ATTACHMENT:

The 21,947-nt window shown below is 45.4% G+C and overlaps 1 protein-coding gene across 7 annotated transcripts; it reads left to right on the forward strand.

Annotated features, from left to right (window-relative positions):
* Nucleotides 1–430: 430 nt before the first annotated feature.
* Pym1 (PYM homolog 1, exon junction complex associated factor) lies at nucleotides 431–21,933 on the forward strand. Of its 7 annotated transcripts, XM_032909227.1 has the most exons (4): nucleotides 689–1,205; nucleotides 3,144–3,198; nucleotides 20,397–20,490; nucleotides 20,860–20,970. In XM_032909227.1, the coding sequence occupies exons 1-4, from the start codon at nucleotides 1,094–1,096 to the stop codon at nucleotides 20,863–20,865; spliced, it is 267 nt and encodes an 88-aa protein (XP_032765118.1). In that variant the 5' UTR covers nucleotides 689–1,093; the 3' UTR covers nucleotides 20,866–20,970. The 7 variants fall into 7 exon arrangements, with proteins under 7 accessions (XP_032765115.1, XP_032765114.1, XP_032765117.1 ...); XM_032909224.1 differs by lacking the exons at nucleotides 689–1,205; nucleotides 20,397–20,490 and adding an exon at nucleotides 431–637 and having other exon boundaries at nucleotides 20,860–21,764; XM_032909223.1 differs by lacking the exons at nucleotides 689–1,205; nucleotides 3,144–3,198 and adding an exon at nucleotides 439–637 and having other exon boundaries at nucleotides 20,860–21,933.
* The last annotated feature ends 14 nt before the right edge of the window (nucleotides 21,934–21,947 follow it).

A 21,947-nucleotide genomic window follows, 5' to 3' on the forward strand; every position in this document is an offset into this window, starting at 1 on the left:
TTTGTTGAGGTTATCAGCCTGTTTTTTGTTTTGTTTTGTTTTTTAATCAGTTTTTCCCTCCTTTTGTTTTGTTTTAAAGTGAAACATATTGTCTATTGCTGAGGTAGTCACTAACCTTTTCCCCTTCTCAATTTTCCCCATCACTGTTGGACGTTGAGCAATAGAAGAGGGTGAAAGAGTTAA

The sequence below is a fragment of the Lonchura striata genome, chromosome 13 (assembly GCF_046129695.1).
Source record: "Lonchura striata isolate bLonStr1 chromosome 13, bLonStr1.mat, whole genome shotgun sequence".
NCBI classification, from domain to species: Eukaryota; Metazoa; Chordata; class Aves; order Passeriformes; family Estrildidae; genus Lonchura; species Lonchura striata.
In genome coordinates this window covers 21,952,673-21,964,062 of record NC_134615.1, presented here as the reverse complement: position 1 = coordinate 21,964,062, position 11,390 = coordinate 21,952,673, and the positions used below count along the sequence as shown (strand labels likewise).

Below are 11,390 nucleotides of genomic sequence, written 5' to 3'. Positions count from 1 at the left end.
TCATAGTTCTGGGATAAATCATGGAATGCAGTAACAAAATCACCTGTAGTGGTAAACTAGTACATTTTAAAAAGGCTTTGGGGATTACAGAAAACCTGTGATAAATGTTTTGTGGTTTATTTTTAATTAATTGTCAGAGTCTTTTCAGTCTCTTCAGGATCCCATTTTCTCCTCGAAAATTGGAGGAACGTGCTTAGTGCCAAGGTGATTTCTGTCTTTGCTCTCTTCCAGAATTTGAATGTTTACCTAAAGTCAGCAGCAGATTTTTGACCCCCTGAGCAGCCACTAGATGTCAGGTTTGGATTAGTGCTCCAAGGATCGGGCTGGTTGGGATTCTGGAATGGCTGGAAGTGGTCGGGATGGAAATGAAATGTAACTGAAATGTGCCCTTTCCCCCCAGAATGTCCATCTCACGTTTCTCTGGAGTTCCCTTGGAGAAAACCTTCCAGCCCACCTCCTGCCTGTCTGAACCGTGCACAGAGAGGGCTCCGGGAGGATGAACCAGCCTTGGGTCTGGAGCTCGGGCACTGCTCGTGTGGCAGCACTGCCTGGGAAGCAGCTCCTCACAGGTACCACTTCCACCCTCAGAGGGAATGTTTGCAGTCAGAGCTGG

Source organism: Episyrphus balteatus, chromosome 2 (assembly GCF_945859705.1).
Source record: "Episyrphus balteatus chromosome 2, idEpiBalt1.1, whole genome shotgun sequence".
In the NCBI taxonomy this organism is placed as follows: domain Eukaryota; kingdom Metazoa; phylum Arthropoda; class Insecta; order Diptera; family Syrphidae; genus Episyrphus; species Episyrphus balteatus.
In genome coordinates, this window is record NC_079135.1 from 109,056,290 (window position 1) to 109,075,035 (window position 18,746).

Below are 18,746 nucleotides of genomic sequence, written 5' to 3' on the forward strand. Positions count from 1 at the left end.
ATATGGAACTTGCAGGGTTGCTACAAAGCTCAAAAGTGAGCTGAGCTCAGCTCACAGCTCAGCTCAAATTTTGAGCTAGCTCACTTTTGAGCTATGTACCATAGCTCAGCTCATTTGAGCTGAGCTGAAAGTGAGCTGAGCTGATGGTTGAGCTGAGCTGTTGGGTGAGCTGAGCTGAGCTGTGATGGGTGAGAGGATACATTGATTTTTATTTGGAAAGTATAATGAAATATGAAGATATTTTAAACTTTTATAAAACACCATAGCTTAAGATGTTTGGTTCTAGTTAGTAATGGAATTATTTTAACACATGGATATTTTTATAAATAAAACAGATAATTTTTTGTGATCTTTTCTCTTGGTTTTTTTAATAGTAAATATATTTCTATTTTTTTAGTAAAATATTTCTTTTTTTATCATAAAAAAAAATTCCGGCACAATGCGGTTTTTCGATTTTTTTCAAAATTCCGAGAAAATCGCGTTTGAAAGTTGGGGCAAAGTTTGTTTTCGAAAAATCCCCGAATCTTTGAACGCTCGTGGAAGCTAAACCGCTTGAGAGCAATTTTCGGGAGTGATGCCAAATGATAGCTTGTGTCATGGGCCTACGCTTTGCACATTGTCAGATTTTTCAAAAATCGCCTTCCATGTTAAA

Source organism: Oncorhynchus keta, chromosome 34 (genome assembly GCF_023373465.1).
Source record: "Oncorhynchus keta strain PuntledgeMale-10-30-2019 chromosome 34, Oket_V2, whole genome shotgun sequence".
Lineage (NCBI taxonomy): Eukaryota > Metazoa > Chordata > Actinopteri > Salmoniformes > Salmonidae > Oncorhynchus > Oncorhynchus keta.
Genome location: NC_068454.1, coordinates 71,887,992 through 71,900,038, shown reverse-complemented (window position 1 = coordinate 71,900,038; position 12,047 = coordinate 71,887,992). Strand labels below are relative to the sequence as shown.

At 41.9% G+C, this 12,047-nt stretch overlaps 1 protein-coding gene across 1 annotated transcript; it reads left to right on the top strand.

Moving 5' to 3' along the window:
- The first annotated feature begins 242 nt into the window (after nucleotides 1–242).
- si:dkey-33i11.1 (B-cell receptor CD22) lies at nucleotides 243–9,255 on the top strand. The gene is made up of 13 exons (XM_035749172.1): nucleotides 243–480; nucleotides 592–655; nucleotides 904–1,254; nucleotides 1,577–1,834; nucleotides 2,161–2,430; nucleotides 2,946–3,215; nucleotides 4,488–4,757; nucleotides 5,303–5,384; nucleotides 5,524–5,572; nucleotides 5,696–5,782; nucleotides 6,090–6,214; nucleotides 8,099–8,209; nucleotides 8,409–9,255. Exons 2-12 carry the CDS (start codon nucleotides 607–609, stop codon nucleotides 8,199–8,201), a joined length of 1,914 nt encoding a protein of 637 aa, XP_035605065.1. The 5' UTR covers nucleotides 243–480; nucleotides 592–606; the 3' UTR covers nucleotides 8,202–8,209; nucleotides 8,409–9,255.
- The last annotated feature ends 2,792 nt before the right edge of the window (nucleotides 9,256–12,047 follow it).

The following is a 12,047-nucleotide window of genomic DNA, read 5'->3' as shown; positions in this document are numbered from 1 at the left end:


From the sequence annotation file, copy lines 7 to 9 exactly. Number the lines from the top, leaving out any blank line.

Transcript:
TTTGTTGAGGTTATCAGCCTGTTTTTTGTTTTGTTTTGTTTTTTAATCAGTTTTTCCCTCCTTTTGTTTTGTTTTAAAGTGAAACATATTGTCTATTGCTGAGGTAGTCACTAACCTTTTCCCCTTCTCAATTTTCCCCATCACTGTTGGACGTTGAGCAATAGAAGAGGGTGAAAGAGTTAA

The sequence below is a fragment of the Lonchura striata genome, chromosome 13 (assembly GCF_046129695.1).
Source record: "Lonchura striata isolate bLonStr1 chromosome 13, bLonStr1.mat, whole genome shotgun sequence".